Wyoming Game and Fish Commission
On July 19 in Afton, the Wyoming Game and Fish Commission recognized exemplary employees from each department. In honor of those employees and our appreciation for the work the Department and Commission does for Wyoming, the Wyoming Wildlife Federation hosted a lunch. “It was an opportunity for the Federation to show our gratitude for our state’s wildlife agency. They provide management of our wildlife, develop objectives for habitat carrying capacity, set hunting seasons, invest in habitat improvement projects for both terrestrial and aquatic species, and protect our wildlife from poachers and wrong-doers.
On this same day, the Commission discussed and sought public comment on their gray wolf regulation. The Federation’s Executive Director, Dwayne Meadows, spoke in favor of the regulation and praised the management of the species to be under state control once again.
That evening we attended the Land Owner of the Year Banquet. This is where a landowner in each of the 8 WGF regions is recognized for their good land stewardship. Some great land owners were recognized. It is always key to recognize that much of the private land in Wyoming provides crucial habitat throughout the year. Great work to all those recognized.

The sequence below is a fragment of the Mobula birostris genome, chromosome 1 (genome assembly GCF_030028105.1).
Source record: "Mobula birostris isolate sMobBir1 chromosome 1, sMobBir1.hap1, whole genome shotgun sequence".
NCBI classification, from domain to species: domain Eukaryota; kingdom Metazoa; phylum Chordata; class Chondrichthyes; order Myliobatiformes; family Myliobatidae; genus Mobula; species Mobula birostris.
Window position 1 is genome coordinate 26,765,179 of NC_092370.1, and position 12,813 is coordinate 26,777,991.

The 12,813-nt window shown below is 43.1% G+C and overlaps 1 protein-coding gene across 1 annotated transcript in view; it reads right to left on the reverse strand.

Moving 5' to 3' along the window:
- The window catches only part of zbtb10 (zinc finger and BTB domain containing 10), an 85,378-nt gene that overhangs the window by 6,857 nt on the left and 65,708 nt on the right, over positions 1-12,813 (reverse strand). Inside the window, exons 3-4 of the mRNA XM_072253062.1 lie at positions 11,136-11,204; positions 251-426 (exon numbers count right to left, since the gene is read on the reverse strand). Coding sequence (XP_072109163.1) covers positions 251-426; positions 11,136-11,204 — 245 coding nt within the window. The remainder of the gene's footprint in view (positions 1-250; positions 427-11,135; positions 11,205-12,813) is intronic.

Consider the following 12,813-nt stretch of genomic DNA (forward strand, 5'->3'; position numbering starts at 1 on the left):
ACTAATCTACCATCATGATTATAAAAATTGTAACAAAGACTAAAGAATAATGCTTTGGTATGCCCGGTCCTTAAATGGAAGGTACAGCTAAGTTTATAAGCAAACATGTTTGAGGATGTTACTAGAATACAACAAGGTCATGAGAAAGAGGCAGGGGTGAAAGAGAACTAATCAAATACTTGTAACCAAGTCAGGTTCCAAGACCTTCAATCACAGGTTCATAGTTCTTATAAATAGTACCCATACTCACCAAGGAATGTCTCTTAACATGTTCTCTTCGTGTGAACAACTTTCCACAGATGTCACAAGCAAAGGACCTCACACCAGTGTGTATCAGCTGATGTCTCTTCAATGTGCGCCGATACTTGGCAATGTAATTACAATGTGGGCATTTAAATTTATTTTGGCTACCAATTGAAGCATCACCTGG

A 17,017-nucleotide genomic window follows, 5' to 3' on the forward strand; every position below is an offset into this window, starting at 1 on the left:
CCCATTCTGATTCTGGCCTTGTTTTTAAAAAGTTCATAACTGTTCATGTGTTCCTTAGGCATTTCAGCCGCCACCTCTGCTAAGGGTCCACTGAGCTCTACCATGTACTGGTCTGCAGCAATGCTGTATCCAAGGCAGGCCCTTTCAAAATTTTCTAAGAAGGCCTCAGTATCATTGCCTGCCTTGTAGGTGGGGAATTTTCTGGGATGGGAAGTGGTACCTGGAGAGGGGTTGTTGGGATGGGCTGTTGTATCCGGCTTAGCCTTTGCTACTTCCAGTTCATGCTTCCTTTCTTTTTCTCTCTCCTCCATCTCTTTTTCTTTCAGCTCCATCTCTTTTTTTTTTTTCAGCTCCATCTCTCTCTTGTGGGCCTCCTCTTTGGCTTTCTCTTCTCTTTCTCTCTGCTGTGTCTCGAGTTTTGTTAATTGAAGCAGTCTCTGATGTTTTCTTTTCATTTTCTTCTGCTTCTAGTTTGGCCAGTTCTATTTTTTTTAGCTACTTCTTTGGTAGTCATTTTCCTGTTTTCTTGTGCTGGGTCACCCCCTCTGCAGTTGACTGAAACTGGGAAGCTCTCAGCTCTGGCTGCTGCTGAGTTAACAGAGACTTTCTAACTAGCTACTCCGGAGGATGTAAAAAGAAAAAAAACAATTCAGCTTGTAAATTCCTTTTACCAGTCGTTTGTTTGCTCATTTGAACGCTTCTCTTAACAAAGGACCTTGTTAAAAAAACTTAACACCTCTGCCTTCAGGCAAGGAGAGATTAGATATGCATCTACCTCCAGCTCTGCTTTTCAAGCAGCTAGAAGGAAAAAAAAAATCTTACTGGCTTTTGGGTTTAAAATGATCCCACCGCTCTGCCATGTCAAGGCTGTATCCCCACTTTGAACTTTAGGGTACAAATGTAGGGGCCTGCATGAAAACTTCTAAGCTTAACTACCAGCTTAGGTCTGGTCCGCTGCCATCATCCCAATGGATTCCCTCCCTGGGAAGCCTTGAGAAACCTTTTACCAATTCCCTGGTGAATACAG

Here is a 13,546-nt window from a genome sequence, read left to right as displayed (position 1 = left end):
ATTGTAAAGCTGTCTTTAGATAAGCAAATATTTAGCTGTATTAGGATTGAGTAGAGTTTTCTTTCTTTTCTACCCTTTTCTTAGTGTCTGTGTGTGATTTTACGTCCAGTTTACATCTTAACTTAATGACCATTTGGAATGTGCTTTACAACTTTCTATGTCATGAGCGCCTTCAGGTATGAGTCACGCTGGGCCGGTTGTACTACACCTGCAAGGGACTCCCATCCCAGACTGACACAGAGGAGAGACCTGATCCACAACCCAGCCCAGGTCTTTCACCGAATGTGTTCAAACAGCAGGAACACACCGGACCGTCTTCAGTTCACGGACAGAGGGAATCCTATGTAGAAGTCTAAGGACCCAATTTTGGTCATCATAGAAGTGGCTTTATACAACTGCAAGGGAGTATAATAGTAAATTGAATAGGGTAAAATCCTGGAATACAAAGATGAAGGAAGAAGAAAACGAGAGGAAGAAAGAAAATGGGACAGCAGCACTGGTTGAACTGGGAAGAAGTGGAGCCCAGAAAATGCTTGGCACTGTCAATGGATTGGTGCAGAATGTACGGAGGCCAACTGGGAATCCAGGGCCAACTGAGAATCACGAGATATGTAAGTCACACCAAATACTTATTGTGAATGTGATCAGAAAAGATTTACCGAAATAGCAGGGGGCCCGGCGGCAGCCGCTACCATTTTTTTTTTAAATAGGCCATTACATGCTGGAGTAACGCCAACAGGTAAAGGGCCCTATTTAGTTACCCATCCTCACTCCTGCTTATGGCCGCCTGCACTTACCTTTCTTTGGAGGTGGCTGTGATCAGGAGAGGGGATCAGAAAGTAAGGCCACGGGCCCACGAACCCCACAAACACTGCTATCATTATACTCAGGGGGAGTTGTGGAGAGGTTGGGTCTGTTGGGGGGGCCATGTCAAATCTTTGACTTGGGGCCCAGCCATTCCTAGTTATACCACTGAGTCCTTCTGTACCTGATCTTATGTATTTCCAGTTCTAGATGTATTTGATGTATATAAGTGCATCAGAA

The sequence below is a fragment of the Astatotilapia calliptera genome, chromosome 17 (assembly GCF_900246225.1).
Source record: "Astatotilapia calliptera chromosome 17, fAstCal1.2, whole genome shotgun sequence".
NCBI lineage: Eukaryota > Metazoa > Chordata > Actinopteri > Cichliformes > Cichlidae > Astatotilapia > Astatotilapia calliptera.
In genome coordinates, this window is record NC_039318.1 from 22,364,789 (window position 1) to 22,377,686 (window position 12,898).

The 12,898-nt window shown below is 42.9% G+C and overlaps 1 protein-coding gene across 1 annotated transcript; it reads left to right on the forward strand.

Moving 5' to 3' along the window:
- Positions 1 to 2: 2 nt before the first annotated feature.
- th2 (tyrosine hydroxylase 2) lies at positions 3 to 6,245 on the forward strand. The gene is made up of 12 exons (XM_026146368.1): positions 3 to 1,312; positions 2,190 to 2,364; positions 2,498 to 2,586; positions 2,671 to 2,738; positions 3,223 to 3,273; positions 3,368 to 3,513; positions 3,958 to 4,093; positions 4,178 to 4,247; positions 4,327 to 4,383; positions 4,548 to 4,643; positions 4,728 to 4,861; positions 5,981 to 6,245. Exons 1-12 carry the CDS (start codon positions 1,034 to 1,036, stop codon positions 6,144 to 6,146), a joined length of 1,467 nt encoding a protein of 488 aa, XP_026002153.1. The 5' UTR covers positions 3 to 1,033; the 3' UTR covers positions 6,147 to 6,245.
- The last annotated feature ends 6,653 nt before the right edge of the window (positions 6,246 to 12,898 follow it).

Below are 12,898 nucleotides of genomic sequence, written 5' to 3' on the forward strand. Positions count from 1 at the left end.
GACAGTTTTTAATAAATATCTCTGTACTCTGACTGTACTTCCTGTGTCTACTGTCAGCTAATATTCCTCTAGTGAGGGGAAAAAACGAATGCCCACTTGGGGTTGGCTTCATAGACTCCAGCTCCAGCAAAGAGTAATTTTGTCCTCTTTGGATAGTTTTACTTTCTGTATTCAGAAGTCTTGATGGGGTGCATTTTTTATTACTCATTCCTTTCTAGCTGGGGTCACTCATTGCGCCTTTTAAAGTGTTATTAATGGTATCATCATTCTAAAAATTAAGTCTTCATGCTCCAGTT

On the second day of the Commission meeting, the Federation’s Field Director, Joy Bannon gave an update to the Commission on a national effort called, Recovering America’s Wildlife (RAW). We have been working with the Wyoming Game and Fish Department and Senator Barrasso’s office on this effort. RAW would provide $19 million to the agency to implement their state wildlife action plans. This money would go to developing conservation plans for sensitive species. It would also proactively set the stage for proper management of sensitive species so that they do not become a candidate under the Endangered Species Act.
Next up with the Commission:
Aug. 23rd Casper, WY
The upcoming Commission meeting in Casper will also be a critical vote for wildlife. The Wyoming Game and Fish Commission will be voting to approve regulations for captive rearing of sage-grouse. This was approved by the legislature last session. Basically it would allow private companies to harvest wild sage grouse eggs to captively raise them for profit. The captive bred sage grouse would be used for mitigation form loss of habitat form oil and gas development and for use in pay to play game bird farms. The WWF is opposed to this concept, read our comments here and read our op-ed in the Casper Star Tribune here.